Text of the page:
This Sunday, November 19, at 2:30 p.m, Barbara Hammer and Elisa Port, MD, Chief of breast cancer surgery at Mount Sinai, will be in discussion about medical imaging technologies and patient risk after a screen of three short films: Hammer’s Sanctus (1990, 19 mins. 16mm), an Oxford University tutorial taken with x-ray film called The Movement of the Joints by Cineradiography (1945, 15mins. DCP), and The Fall of the House of Usher (1928, 14 mins. 16mm) by Dr. James Sibley Watson, Jr. and Melville Webber.
In the early 1970s, Dutch filmmaker Barbara Meter co-founded the Electric Cinema, to present and produce independent and avant-garde film. She made fiction films, political documentaries, and then moved to avant-garde film, pushing the medium forward with her unique way of repurposing documents and audio recordings, and with an innovative, masterful application of optical printing techniques. Meter manipulates the images and reworks found sounds to find and create a personal expressive mode. With film prints lovingly restored by the EYE Filmmuseum in Amsterdam, FOUND SOUNDS is the first comprehensive retrospective of Barbara Meter’s avant-garde films in the United States.
Organized and introduced by guest curator Mónica Savirón.
This international program brings together archival prints of forgotten films never shown in New York before and new countercurrent voices. Avant-garde artists Don Levy, Philippe Cote, and Ute Aurand share the screen with a new generation of makers whose works explore and embody exemplary fights for different forms of freedom. “On Resistance” includes a World premiere, five North American, two U.S., and four New York premieres, from fifteen different countries.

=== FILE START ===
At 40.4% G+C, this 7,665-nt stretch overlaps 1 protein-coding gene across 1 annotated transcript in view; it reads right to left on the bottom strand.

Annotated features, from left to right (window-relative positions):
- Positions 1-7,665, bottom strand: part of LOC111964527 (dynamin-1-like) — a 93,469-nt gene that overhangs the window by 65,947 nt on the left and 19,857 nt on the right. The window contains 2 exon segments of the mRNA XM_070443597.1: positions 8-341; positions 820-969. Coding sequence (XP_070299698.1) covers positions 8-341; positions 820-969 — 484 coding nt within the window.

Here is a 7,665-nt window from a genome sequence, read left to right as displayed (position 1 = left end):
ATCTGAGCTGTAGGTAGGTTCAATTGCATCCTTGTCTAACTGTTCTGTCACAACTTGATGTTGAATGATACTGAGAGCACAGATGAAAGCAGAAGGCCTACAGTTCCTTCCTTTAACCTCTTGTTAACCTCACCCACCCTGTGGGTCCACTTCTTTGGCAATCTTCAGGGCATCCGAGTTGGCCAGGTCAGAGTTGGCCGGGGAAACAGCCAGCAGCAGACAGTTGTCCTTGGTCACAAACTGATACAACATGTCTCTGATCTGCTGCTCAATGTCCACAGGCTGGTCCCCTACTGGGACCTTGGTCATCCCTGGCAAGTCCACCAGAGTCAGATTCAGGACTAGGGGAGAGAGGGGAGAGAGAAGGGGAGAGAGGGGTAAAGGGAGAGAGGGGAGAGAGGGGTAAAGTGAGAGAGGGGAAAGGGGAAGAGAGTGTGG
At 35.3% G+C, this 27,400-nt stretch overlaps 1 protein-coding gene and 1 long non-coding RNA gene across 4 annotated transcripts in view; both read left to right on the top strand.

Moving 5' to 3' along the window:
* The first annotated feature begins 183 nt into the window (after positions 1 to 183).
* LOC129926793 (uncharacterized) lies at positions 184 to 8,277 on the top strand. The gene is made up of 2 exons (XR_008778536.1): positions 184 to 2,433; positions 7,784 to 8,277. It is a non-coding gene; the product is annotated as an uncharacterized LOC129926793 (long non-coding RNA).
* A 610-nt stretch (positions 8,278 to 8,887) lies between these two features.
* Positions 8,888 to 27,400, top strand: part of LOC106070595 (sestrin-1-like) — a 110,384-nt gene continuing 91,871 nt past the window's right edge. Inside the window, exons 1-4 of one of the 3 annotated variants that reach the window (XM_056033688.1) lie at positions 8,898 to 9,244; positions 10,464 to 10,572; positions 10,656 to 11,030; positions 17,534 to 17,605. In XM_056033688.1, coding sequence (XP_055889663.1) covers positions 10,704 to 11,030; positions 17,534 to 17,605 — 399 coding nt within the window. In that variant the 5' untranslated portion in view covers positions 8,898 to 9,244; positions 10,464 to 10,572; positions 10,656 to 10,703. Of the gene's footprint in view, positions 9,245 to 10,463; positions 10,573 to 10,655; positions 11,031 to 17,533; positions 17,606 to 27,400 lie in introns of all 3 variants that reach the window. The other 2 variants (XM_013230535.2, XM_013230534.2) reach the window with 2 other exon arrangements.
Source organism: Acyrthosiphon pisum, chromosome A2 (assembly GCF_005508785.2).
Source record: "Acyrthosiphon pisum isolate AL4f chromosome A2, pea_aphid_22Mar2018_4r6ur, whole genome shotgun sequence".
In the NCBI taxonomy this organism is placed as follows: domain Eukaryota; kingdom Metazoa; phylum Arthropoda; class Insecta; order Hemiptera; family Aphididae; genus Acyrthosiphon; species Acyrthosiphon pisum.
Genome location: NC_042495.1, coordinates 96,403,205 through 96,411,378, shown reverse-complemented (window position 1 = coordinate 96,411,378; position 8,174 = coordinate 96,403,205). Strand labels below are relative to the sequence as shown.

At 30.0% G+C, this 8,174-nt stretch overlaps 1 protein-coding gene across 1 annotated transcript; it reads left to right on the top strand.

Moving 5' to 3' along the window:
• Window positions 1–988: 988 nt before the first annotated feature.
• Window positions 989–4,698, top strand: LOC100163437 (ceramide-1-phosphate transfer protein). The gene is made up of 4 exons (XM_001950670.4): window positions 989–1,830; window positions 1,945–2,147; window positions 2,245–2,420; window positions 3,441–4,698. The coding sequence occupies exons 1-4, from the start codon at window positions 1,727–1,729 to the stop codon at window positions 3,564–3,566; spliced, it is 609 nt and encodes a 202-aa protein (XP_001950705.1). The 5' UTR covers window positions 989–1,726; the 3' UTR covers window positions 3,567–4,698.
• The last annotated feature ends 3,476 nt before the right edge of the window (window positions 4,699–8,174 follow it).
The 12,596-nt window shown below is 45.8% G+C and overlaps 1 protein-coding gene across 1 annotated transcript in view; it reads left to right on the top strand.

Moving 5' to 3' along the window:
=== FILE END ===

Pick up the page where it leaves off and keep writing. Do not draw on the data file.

This program presents new experimental films and videos not yet shown in New York, in conversation with rarely seen works by avant-garde masters such as Lis Rhodes and Chantal Akerman. These artistic views have the ability to enhance our perception through symbolism, transformation, and a keen sense of creative freedom. By shifting cinematic, private, gendered, financial, and geographical priorities, what is usually absent becomes present. These works are meditations on the act of looking, visual poems in which imposed narratives get rejected or argued against. Words, forms, and depictions of any kind are broken apart to explore and expose the language of cinema. For these artists, making films is like “writing on burning paper” (Pier Paolo Pasolini, Heretical Empiricism, 1967).